Virtually everywhere, adult sex worker arrests vastly outpaced all other types of arrests, and far exceeded actual sex trafficking finds. FBI video from this year’s operation includes footage of a command center where federal agents watch real-time updates from police departments around the country, keeping a running tally of minors identified and adults arrested. On the single night in October shown in the highlight reel, 28 juveniles—nearly 90 percent of whom were 16 or 17, plus two 15-year-olds and one 13-year-old—were identified. Seventy-eight people identified as “pimps” or their associates were arrested. And 329 adults were arrested for prostitution.
Federal officials insist child sex trafficking is an American epidemic, with domestic victims numbering in the hundreds of thousands. None of the stings have yielded evidence of anything like a problem on that scale.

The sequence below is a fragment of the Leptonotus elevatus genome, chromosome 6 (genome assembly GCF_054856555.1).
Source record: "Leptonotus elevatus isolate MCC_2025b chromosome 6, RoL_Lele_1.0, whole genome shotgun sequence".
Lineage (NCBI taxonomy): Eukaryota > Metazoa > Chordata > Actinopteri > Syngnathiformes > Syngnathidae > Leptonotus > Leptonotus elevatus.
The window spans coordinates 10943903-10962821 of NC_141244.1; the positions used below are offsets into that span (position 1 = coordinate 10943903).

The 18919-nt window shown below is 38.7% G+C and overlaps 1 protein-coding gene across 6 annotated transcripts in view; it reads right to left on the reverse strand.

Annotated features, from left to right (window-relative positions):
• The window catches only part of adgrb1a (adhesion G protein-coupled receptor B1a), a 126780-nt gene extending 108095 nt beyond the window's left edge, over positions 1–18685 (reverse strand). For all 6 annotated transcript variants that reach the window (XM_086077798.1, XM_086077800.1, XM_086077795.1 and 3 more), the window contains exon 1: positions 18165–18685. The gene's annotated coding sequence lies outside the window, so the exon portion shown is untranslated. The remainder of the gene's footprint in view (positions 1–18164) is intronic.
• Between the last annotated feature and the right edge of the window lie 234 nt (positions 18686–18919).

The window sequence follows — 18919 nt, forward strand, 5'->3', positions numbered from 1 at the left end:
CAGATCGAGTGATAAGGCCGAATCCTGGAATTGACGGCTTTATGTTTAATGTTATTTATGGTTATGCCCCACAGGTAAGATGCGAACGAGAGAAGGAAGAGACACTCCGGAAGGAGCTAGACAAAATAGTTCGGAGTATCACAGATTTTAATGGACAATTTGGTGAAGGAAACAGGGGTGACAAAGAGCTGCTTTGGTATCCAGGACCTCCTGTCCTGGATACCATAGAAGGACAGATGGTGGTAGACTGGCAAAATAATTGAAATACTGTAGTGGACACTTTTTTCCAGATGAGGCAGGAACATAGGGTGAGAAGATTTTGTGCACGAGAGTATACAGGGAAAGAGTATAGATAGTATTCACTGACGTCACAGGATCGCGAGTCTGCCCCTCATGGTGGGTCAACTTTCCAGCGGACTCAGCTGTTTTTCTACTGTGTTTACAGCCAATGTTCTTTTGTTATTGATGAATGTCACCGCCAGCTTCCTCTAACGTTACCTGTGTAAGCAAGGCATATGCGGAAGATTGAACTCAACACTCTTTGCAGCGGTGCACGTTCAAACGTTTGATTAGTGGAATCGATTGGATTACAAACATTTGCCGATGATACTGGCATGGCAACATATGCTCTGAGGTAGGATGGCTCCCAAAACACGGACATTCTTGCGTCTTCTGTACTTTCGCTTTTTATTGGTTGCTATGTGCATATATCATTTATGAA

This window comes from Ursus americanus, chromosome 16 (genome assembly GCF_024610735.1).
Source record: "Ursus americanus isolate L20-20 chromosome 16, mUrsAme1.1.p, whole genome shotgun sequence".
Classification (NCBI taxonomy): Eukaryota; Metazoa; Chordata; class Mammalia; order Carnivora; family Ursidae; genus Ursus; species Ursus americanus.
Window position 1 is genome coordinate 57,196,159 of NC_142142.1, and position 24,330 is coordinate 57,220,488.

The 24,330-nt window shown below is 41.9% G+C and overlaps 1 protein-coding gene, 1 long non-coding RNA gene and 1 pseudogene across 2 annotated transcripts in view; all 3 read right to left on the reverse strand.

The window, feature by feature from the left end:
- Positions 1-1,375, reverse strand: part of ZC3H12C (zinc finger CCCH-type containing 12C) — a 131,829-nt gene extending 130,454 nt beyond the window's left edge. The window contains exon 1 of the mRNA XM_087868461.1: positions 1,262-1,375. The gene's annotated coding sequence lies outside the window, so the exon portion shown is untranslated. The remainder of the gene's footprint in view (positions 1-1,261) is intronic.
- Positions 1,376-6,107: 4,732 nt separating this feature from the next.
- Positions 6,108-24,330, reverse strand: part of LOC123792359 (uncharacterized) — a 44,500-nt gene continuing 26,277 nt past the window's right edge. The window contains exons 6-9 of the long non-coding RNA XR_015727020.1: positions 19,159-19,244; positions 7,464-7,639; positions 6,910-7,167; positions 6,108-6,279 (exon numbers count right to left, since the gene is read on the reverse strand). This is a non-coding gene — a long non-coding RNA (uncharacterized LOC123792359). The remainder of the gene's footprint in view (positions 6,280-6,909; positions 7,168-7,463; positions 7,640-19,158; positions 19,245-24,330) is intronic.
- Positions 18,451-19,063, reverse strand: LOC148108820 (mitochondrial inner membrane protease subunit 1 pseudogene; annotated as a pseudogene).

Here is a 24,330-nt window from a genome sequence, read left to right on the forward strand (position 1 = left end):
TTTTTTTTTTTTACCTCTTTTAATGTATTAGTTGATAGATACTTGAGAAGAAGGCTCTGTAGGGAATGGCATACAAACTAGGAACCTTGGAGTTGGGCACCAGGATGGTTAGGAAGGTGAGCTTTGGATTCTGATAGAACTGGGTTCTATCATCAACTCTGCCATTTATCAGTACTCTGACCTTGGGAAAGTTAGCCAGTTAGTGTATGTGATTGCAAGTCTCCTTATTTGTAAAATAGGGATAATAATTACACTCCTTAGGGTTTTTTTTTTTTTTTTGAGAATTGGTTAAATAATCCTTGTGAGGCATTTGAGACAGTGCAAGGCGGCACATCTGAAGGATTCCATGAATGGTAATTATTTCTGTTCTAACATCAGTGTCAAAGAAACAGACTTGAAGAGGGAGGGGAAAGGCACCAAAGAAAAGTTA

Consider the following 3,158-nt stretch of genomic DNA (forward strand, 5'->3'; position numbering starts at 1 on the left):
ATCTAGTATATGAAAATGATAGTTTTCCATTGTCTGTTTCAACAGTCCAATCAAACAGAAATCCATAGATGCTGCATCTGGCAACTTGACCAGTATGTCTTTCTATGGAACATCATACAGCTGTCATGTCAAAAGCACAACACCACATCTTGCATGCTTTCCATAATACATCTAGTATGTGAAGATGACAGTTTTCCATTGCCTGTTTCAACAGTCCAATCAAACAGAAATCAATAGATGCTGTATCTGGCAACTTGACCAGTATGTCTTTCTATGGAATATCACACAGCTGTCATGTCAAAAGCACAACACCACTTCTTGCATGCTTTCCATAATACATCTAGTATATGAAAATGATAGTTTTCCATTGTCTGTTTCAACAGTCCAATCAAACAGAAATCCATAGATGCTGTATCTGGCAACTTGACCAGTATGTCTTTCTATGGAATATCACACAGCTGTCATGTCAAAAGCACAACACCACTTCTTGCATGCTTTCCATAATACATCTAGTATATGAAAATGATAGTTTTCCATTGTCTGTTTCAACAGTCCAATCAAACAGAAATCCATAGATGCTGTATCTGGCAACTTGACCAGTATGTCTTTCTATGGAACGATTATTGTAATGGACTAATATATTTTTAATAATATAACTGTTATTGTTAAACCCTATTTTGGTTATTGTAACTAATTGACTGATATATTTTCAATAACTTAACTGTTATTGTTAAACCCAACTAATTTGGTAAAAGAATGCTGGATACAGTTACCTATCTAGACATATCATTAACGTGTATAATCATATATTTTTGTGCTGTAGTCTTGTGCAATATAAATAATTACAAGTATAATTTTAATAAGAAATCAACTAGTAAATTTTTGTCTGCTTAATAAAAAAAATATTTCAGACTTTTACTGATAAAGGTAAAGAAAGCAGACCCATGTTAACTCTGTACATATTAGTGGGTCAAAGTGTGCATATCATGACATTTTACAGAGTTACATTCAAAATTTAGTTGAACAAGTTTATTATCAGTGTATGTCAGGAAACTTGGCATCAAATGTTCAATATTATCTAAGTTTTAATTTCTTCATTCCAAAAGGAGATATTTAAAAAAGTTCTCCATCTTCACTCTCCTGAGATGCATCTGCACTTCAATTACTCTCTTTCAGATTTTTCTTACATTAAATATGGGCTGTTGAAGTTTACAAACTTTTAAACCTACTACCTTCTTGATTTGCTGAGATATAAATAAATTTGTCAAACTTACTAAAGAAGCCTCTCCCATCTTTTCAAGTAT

Since 2010, the FBI has stopped publicizing the numbers of sex workers arrested or total number of arrests. But communicating with field office representatives and scouring local news stories provided some idea of the magnitude. Tallying these figures reveals around 550 people, mostly women, were arrested or cited on prostitution charges as part of Operation Cross Country X. At least 175 people, mostly men, were arrested for solicitation of prostitution. And dozens of others were arrested for outstanding warrants, drug possession, unlawful possession of a firearm, driving on a suspended license, parole violations, outstanding court fees, or other low-level charges.
The real numbers are likely much larger, as there was no information made available to the public about prostitution arrests for 19 out of the 55 FBI jurisdictions, even in places where FBI reports vaguely noted that “local arrests” had been made. But even as an undercount, the prostitution arrest data shows that more than six times more sex workers were arrested in these stings than juveniles were identified. More than twice as many sex workers were arrested as those accused of being pimps or traffickers.